While not as popular as Windows—at least, for some—Linux is definitely one of the most reliable Operating Systems around—and the best part about it is that it’s free, so you don’t really have to pay for anything just to get it, and you also wouldn’t have to go for counterfeit types of Operating Systems just because you could not pay for the legal copy.
Today, Linux is partly responsible for helping the world work like it should. From people who only work with computers at home, to larger feats such as NASA using Linux-powered computers, it is no surprise why Linux is getting the attention of many—and today; you have the chance to learn about it, and more!
Linux is an operating system. An operating system is software that helps manage all the hardware resources that your desktop computer or laptop is using. Its primary purpose is to handle the communication between your computer software and hardware. If you do not have an operating system, your computer software will not function at all.
Linux is one of the most reliable, stress-free and secure operating systems that we have in the world. It has been here since mid-90s. Over time, it has slowly dominated the market; and today, it is the widely used operating systems on the phones, computers and all other devices that we use these days.
Linux was created initially as a free operating system for Intel x86-based personal computers but as the time went by, it was ported to many other kinds of computer hardware platforms as seen today. It can now be used in so many other computer hardware platforms, much more than any other operating systems out there. It is now the leading system on servers and other major systems like mainframe computers and supercomputers.
Linux is a fantastic fit for those who want something different. The efficiency of the system, the availability of applications and stability are just a few good reasons.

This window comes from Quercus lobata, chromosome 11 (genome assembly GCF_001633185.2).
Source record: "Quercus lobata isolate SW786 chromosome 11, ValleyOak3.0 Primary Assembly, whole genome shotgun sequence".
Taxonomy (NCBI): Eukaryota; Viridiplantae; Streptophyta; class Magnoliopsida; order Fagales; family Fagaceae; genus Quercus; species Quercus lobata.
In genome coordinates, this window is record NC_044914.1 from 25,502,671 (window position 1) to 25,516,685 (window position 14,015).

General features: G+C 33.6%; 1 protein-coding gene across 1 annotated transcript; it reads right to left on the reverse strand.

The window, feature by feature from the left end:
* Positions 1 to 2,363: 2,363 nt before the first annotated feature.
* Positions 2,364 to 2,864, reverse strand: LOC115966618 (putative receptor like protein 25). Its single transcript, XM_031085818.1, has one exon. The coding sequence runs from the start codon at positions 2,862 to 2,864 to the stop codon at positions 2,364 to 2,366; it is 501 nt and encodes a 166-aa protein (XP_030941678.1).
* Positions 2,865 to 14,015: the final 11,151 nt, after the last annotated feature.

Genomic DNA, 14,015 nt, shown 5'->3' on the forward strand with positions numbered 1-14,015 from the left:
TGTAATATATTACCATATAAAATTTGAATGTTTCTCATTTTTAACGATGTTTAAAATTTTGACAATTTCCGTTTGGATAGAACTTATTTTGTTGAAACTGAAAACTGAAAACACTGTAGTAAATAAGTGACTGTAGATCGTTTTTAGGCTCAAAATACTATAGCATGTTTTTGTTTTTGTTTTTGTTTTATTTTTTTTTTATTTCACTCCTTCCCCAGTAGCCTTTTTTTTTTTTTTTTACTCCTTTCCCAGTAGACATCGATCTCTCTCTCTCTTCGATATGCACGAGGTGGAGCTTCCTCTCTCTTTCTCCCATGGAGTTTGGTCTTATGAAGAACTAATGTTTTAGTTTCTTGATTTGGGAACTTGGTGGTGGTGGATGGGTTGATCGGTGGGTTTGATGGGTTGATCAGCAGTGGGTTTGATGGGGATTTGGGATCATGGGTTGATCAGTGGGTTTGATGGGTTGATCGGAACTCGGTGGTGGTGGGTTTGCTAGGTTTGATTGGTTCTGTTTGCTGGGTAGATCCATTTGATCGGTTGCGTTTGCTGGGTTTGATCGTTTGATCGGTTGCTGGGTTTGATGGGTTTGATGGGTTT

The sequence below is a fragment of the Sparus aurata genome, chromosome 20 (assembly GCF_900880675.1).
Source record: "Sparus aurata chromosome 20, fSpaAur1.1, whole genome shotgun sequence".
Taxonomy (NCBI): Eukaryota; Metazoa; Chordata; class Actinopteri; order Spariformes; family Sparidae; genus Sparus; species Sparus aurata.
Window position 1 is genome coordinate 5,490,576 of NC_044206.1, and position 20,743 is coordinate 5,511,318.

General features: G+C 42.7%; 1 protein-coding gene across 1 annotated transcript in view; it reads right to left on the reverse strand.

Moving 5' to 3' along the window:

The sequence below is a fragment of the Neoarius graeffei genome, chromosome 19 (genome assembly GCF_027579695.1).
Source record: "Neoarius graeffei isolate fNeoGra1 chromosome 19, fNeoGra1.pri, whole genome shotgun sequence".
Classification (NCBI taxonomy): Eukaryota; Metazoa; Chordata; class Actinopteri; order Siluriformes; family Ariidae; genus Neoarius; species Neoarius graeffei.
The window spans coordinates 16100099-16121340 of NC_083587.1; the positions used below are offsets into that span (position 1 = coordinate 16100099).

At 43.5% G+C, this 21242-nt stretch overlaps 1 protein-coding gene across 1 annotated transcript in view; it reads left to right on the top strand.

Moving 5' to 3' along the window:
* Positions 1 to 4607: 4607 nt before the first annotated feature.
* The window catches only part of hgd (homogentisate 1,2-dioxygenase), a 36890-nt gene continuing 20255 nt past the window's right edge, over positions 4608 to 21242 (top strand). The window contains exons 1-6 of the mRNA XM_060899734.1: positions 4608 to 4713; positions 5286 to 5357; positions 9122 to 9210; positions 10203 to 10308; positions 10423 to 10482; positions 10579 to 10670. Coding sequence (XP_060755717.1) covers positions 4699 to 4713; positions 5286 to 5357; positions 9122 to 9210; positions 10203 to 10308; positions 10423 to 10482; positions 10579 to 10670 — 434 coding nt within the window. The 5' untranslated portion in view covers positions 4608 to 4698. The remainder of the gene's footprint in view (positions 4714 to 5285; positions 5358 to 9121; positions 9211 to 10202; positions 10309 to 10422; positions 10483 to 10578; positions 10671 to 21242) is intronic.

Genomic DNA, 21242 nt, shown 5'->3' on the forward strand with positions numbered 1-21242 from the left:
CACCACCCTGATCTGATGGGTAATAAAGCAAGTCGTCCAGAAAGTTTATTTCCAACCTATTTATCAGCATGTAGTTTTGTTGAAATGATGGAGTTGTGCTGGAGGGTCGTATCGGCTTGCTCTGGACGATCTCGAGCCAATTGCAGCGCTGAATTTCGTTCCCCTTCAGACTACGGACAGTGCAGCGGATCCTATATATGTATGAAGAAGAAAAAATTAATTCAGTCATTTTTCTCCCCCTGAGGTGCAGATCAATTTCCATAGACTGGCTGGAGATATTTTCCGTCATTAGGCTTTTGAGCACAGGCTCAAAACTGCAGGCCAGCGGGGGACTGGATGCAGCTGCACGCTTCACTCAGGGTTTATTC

The first thing you need to know is that there is no such operating system called Linux. Linux is in fact the operating system kernel, the core component of an OS. When talking about Linux what we, and others, are referring to are one of the many distributions, or distros, that use the Linux kernel. No doubt you’ve heard of at least one of the current popular distros: Ubuntu, Linux Mint, Fedora, openSUSE, Debian, Raspbian, the list goes on. Each one of these distros offer something a little different for the user. While each has the Linux kernel at its core, they provide the user with a different looking desktop environment, different preloaded applications, different ways in which to update the system and get more apps installed and a slightly different look and feel throughout the entire system. However, at the centre lies Linux, which is why we say Linux.
Linux works considerably differently to Windows or macOS. It’s free for a start: free to download, free to install on as many computers as you like, free to use for an unlimited amount of time and free to upgrade and extend with, equally, free programs and applications. This free to use element is one of the biggest draws for the developer. While a Windows license can cost up to £100, and a Mac considerably more, a user, be they a developer, gamer or someone who wants to put an older computer to use, can quickly download a distro and get to work in a matter of minutes.